G7, UN condemn ‘deplorable’ Russian attack on Kremenchuk shopping center

by Barbara R. Abercrombie
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G7 leaders have condemned a deadly Russian missile attack on a busy Ukrainian shopping center as a “horrific” war crime.

In a statement Monday, leaders of the G7, meeting in Germany, promised that Russian President Vladimir Putin and those responsible for the attack would be held accountable.

At least 18 people were killed, and 59 were injured in the raids in Kremenchuk.

“Arbitrary attacks on innocent civilians constitute a war crime,” the G7 statement said.

Ukraine accused Russia of deliberately attacking civilians, and President Volodymyr Zelenskyy called it “one of the most brutal terrorist acts in European history” in his evening telegram on Telegram.

“A peaceful city, an ordinary shopping center — women, children, ordinary citizens inside,” said Zelenskyy, who previously shared a video of the mall going up in flames with dozens of rescuers and a fire truck outside.

Ukraine’s Air Force Command said the mall was hit by two long-range X-22 missiles fired by Tu-22M3 bombers flying from Shaykovka airport in Russia’s Kaluga region.

Russia’s deputy ambassador to the United Nations, Dmitry Polyanskiy, wrote on Twitter, without citing evidence, that the attack was a “Ukrainian provocation.”

“Just what the Kyiv regime needs to keep its focus on Ukraine before [the] NATO summit,” he said, referring to the Alliance’s meeting in Madrid that will begin on Tuesday.

British Prime Minister Boris Johnson, speaking from the G7 meeting in the Bavarian Alps, said the attack on Kremenchuk showed Putin’s “depth of brutality and barbarity”.

“Putin must realize that his behavior will do nothing but reinforce the determination that the UK and every other G7 country support Ukraine for as long as it takes,” he said.

US Secretary of State Antony Blinken said the world was “horrified”, while the office of UN chief Antonio Guterres called the attack “utterly regrettable”.

Russian attack

Kremenchuk had thus far been spared direct hits in the conflict, Guterres spokesman Stephane Dujarric said at a daily press conference.

“We reiterate that the parties have an obligation under international humanitarian law to protect civilians and civilian infrastructure,” he added.

French President Emmanuel Macron also denounced the attack as an “abomination”.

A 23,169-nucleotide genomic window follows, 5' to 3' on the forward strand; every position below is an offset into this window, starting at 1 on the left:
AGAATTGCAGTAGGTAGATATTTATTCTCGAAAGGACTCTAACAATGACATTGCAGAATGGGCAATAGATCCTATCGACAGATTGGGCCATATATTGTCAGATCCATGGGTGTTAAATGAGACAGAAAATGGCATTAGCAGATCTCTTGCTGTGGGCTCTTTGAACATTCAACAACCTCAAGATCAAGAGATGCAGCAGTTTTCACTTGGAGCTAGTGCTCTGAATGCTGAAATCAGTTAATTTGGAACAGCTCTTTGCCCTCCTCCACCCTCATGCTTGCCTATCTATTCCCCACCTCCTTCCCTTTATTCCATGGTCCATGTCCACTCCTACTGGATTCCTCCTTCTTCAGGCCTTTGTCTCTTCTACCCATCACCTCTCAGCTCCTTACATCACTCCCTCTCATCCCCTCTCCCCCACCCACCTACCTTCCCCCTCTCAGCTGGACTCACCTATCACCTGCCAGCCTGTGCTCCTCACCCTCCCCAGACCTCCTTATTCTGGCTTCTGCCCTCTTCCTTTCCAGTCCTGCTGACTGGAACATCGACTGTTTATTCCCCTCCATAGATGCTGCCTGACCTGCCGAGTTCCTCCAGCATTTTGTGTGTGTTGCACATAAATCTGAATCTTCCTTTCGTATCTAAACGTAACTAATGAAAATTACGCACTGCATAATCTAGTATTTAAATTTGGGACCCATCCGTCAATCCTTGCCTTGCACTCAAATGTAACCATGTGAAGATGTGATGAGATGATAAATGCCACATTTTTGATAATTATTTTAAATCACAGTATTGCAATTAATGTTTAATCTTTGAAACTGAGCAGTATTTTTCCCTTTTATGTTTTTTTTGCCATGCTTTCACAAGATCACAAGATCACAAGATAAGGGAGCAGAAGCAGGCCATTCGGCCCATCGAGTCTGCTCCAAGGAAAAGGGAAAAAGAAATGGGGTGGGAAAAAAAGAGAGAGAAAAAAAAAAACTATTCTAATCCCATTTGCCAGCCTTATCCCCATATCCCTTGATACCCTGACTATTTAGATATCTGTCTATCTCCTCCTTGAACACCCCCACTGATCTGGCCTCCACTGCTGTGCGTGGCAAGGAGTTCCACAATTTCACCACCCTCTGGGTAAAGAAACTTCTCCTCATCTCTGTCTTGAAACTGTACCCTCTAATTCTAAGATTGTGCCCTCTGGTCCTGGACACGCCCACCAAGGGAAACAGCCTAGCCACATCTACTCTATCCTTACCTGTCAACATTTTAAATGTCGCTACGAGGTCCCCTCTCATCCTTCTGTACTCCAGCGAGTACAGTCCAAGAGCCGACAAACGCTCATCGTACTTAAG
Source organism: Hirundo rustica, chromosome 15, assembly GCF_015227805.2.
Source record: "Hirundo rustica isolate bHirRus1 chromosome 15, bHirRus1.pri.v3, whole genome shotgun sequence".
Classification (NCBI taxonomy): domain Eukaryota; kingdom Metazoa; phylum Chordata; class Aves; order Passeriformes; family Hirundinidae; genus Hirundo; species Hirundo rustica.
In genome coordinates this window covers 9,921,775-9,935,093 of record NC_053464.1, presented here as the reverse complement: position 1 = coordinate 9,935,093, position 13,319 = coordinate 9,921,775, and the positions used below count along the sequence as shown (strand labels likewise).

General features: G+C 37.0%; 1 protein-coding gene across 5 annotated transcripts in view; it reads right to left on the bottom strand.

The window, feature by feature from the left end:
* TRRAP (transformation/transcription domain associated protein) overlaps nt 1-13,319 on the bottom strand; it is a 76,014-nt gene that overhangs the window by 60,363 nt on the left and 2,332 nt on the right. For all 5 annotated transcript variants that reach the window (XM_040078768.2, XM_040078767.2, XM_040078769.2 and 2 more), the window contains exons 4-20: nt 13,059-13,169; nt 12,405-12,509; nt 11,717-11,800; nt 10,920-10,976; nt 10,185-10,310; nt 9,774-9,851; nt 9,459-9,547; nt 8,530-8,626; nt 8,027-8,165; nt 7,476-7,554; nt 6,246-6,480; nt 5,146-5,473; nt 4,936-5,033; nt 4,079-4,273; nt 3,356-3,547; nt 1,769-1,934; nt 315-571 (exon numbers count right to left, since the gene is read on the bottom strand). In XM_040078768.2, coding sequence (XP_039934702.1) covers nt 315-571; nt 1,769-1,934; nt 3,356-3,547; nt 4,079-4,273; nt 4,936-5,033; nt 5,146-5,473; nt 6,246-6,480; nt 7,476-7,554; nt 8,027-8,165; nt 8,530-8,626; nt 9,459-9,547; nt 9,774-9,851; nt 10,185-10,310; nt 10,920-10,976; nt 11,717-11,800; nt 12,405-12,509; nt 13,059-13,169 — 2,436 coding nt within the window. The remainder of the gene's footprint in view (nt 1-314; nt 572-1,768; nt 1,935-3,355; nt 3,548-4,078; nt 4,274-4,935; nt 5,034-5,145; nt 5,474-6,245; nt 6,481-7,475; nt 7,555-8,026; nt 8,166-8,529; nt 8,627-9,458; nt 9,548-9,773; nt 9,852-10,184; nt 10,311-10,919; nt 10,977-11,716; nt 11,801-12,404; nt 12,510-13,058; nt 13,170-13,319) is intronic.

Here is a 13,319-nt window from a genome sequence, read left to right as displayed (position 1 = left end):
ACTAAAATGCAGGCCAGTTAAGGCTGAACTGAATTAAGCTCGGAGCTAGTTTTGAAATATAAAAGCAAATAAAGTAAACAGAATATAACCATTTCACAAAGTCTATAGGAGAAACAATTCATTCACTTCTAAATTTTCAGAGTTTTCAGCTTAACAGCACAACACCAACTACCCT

European Commission President Charles Michel criticized the Russians for a “gruesome and arbitrary” attack on Kremenchuk.

“Russian scare and intimidation tactics will never work,” he wrote on Twitter. “Ukraine will prevail with the support of its partners at the G7 and beyond.”

Diplomats said the UN Security Council would hold an emergency meeting in New York on Tuesday to discuss the attack.

The Russian raid on Monday echoed attacks earlier in the war that killed large numbers of civilians, such as one in March on a Mariupol theater where many civilians had been holed up, leaving an estimated 600 dead, and another in April on a train station in the east of the city. Kramatorsk, in which at least 59 people died.

However, Moscow denies targeting civilians.

The G7, meanwhile, unveiled plans to seek new sanctions against Russia, including a price cap on oil and higher tariffs on goods.

They also pledged to continue to support Ukraine “for as long as necessary”. In a joint statement Monday, after holding a video link session with Zelenskyy, the leaders underlined their “unwavering commitment to supporting the government and people of Ukraine in their courageous defense of their country’s sovereignty and territorial integrity”.

The US appeared poised to respond to Zelenskyy’s call for more air defense systems elsewhere. At the same time, NATO Secretary General Jens Stoltenberg announced in Brussels plans to significantly expand the Alliance’s rapid response forces as part of his response to an “era of strategic competition”.

The NATO Response Force currently has approximately 40,000 soldiers. When its leaders meet in Spain for a summit on Tuesday, Stoltenberg said, NATO will agree to provide Ukraine with further military support — including secure communications and anti-drone systems.

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